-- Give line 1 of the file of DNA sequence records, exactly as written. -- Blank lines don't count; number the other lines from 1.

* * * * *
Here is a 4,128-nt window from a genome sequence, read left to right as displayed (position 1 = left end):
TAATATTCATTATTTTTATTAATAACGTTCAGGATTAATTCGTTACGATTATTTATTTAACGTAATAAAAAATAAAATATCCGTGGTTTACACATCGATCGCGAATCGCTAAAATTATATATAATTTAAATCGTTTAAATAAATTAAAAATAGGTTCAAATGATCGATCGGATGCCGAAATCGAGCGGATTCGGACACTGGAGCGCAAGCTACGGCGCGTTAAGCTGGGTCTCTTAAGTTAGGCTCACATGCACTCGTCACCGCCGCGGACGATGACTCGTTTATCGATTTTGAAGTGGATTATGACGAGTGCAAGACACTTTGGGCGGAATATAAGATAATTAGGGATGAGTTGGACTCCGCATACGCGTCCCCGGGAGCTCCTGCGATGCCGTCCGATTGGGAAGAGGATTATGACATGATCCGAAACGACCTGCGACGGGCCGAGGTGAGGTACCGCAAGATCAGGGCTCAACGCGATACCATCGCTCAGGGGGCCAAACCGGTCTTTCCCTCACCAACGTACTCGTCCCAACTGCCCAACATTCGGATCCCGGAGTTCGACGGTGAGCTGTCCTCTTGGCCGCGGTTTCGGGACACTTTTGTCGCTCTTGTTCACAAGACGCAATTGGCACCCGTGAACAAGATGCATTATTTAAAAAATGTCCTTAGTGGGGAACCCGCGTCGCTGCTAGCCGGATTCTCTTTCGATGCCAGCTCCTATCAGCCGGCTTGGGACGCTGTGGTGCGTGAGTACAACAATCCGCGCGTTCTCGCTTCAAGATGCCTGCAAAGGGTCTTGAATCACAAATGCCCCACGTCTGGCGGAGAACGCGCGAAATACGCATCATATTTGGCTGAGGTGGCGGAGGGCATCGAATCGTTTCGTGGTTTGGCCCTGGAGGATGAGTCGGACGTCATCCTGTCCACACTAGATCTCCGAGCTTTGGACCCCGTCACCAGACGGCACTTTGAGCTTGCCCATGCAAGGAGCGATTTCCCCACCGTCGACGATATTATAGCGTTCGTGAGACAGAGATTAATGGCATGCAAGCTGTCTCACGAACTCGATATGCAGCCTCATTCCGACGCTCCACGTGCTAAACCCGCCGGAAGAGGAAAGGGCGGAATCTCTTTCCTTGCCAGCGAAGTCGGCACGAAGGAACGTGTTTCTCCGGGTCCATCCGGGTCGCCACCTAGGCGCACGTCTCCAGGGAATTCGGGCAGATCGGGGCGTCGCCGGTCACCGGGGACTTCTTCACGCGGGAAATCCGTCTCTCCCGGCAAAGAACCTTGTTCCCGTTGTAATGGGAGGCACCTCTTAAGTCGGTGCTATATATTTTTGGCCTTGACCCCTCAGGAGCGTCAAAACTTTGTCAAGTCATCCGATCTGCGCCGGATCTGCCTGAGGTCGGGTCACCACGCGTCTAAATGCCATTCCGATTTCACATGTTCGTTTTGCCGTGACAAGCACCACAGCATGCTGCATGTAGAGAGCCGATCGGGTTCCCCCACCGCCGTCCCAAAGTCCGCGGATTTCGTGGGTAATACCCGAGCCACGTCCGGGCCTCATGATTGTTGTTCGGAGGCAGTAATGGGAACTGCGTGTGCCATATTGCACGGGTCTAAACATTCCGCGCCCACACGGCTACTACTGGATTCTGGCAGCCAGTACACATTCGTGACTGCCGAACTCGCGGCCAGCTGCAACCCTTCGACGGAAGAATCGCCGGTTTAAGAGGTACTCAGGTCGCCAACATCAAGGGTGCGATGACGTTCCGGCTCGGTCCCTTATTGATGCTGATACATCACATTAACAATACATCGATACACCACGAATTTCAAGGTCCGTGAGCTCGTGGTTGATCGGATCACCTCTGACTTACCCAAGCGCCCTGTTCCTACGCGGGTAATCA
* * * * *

Here is a 4,128-nt window from a genome sequence, read left to right as displayed (position 1 = left end):